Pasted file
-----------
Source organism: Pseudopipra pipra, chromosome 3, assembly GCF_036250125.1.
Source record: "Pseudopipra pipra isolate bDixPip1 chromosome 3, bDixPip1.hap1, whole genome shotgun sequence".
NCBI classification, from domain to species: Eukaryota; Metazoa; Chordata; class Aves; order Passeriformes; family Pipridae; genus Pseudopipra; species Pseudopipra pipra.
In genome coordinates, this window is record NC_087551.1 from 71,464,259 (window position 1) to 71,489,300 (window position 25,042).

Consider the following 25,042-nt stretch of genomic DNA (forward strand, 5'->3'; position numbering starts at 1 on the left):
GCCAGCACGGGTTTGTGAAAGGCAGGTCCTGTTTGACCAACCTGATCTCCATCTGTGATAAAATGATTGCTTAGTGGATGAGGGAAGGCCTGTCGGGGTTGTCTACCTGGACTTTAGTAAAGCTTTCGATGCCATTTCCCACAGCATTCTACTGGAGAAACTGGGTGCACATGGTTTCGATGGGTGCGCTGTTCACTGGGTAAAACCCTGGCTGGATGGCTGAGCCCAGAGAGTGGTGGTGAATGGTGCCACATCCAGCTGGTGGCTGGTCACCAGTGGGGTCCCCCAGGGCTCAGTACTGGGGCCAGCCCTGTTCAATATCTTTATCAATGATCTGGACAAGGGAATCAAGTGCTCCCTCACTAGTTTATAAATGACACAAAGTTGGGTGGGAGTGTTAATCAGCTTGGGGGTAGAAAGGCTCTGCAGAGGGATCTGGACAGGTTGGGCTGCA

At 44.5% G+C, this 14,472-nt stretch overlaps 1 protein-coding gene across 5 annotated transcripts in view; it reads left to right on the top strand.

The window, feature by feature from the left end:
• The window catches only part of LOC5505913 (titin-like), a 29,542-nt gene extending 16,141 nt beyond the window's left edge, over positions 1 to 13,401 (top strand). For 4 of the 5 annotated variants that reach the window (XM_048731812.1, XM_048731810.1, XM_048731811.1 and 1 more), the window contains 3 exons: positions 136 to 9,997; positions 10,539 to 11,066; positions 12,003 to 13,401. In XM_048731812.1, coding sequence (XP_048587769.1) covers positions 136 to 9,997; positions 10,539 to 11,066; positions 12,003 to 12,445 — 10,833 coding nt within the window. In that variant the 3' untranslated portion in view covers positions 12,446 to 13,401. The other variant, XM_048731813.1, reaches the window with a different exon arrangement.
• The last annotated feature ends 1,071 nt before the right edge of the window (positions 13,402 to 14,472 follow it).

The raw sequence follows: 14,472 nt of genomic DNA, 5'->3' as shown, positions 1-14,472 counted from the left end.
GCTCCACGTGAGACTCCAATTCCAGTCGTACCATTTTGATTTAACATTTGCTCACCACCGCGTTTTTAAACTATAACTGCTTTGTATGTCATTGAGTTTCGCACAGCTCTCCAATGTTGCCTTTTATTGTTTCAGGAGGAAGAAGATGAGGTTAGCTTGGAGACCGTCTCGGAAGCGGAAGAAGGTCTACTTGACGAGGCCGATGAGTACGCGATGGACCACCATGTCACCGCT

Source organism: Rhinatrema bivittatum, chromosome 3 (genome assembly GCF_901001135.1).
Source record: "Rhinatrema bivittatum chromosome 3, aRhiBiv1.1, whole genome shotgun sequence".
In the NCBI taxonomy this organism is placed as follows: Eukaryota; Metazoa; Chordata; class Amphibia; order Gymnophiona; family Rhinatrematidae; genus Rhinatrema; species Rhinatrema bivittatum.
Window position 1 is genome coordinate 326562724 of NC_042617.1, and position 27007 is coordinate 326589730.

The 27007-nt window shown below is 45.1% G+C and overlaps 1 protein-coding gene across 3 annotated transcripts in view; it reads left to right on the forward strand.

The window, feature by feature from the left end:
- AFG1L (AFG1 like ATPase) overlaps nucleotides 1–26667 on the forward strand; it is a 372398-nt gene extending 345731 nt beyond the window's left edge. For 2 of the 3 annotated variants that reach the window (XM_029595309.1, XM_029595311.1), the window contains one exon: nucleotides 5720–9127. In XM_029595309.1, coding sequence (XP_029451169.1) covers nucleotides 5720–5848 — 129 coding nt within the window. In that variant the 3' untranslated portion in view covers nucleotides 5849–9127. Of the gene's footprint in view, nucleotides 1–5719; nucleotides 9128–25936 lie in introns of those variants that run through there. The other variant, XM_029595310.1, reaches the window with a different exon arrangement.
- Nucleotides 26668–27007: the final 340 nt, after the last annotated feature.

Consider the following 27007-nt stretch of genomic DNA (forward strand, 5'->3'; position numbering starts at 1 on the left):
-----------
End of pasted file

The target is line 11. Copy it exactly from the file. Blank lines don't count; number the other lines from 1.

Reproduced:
The raw sequence follows: 14,472 nt of genomic DNA, 5'->3' as shown, positions 1-14,472 counted from the left end.